What I can’t stand, though, is his approach to savings. It’s one thing to have some money saved up for an emergency, which, in general, I try to do; it’s another thing altogether to save up three month’s worth of expenses, and then a year’s worth of expenses, and then even more than that, just in case something catastrophic happens.

I get that bad things happen, that people have accidents, disabilities, lose jobs. But I also think it’s completely unbiblical to save up for the “just in case.” As a matter of fact, Matthew 6 spends a lot of time on just this topic. First:

Do not lay up for yourselves treasures on earth, where moth and rust destroy and where thieves break in and steal, but lay up for yourselves treasures in heaven, where neither moth nor rust destroys and where thieves do not break in and steal. For where your treasure is, there your heart will be also. Matthew 6:19-21

Saving up is all fine and good, but nothing lasts forever, and let’s be honest, there could come a time when our money is useless. Confederate currency used as wallpaper, anyone? Sure, that’s a worst case scenario, but I think that excessive saving gives a false sense of security, that nothing bad can happen to you if you have enough money in the bank, and that’s simply not true.

And how about the worry regarding the “what-ifs” of the future, the fixation on the bad things that *could* happen, that causes people to want to save obsessively? Matthew 6 addresses that, too:

Therefore I tell you, do not be anxious about your life, what you will eat or what you will drink, nor about your body, what you will put on. Is not life more than food, and the body more than clothing?  Look at the birds of the air: they neither sow nor reap nor gather into barns, and yet your heavenly Father feeds them.  Are you not of more value than they? And which of you by being anxious can add a single hour to his span of life? And why are you anxious about clothing? Consider the lilies of the field, how they grow: they neither toil nor spin, yet I tell you, even Solomon in all his glory was not arrayed like one of these. But if God so clothes the grass of the field, which today is alive and tomorrow is thrown into the oven, will he not much more clothe you, O you of little faith? Therefore do not be anxious, saying, ‘What shall we eat?’ or ‘What shall we drink?’ or ‘What shall we wear?’ For the Gentiles seek after all these things, and your heavenly Father knows that you need them all. But seek first the kingdom of God and his righteousness, and all these things will be added to you. “Therefore do not be anxious about tomorrow, for tomorrow will be anxious for itself. Sufficient for the day is its own trouble.  Matthew 6:25-34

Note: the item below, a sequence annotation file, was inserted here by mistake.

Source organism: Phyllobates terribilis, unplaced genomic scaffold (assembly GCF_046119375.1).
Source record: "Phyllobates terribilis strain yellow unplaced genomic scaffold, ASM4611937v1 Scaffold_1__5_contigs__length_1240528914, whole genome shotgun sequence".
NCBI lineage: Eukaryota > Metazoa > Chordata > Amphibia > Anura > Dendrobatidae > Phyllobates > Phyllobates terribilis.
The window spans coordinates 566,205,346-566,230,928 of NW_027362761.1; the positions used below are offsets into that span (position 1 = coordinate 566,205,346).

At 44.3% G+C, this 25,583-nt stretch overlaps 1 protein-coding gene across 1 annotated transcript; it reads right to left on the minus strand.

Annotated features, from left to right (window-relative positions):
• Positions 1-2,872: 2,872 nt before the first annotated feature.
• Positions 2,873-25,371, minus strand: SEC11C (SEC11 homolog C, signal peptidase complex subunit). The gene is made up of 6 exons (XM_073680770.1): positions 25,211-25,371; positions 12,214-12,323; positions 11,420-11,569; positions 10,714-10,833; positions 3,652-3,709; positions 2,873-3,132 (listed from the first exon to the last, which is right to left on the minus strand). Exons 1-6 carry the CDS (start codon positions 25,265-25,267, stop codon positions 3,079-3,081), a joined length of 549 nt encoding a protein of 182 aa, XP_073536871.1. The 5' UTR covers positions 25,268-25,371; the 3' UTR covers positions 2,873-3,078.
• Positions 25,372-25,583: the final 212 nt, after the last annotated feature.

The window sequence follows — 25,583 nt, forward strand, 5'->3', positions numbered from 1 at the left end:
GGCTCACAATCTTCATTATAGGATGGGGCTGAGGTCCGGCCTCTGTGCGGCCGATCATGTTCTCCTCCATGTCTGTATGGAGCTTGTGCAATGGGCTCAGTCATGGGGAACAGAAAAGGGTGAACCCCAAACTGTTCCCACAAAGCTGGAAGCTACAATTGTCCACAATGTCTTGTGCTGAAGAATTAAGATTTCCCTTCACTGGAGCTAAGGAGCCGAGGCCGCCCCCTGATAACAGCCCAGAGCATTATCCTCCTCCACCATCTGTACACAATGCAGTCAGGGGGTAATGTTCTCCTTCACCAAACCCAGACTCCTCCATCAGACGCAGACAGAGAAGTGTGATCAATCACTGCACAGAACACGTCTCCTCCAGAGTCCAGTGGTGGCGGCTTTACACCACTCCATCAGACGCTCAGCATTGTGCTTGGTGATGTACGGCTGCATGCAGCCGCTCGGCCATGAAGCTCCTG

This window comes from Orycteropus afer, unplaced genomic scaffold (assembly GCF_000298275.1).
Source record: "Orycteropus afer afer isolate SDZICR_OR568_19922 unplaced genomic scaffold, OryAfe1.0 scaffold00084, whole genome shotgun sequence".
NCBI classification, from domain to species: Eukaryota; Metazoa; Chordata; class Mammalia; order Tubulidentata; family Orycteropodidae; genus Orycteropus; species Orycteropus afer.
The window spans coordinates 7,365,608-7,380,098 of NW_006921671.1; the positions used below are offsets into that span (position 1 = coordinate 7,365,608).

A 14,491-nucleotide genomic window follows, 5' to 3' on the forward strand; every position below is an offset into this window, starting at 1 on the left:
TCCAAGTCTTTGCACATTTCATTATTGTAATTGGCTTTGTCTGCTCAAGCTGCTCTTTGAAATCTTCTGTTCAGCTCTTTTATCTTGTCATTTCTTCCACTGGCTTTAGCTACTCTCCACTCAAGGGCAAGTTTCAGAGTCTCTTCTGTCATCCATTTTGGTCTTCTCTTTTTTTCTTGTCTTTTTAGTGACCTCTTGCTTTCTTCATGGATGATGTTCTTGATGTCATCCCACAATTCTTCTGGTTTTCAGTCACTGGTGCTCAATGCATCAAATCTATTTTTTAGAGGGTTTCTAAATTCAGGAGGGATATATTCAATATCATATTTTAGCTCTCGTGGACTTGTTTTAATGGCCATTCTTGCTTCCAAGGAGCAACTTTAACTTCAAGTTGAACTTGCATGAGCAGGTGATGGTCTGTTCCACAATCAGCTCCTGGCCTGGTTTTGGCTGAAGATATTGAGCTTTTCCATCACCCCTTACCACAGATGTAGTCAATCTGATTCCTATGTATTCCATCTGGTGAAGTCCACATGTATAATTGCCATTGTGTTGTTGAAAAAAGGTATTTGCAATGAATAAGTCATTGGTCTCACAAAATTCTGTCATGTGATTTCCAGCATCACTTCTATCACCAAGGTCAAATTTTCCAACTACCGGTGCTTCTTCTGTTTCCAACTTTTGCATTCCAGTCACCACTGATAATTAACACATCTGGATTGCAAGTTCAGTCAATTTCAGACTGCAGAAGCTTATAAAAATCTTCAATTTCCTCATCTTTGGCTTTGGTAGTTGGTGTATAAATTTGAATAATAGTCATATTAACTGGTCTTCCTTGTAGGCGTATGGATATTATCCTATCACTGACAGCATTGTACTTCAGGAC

Don’t get me wrong, I’m all for being a good steward, for not spending money you don’t have, for being responsible with what you’re given (because God also calls us to do all that!). But I don’t think that worrying about having enough money “just in case” is how God calls us to live. There’s a lack of faith in that lifestyle.

Money Doesn’t Grow On Trees

I think someone needs to share this truth with Bunny.

On Sunday, as it was the last day of “regular” Sunday school for the year, before summer Sunday school starts, Turkey and Bunny came home not only with their regular lesson papers (including a cut-out of the Tree of Life mentioned in Revelation), but with leftover stickers from random lessons used over the last year.  They were very excited about this–what child doesn’t love stickers?

Turkey is rather particular about where he puts his stickers (shocking!), but Bunny will slap hers down anywhere, without stopping to see if they match a particular page, or if they’re supposed to be placed in a certain spot.  So, she took some of her random stickers and plastered them all over the Tree of Life.

This is not a fruit-bearing tree.  No, instead, she placed stickers of nickels all over it.  I know she knows what a nickel is, but she obviously missed the irony of what she had done.

The irony was not lost on me, however, and I laughed out loud when I saw her “money tree!”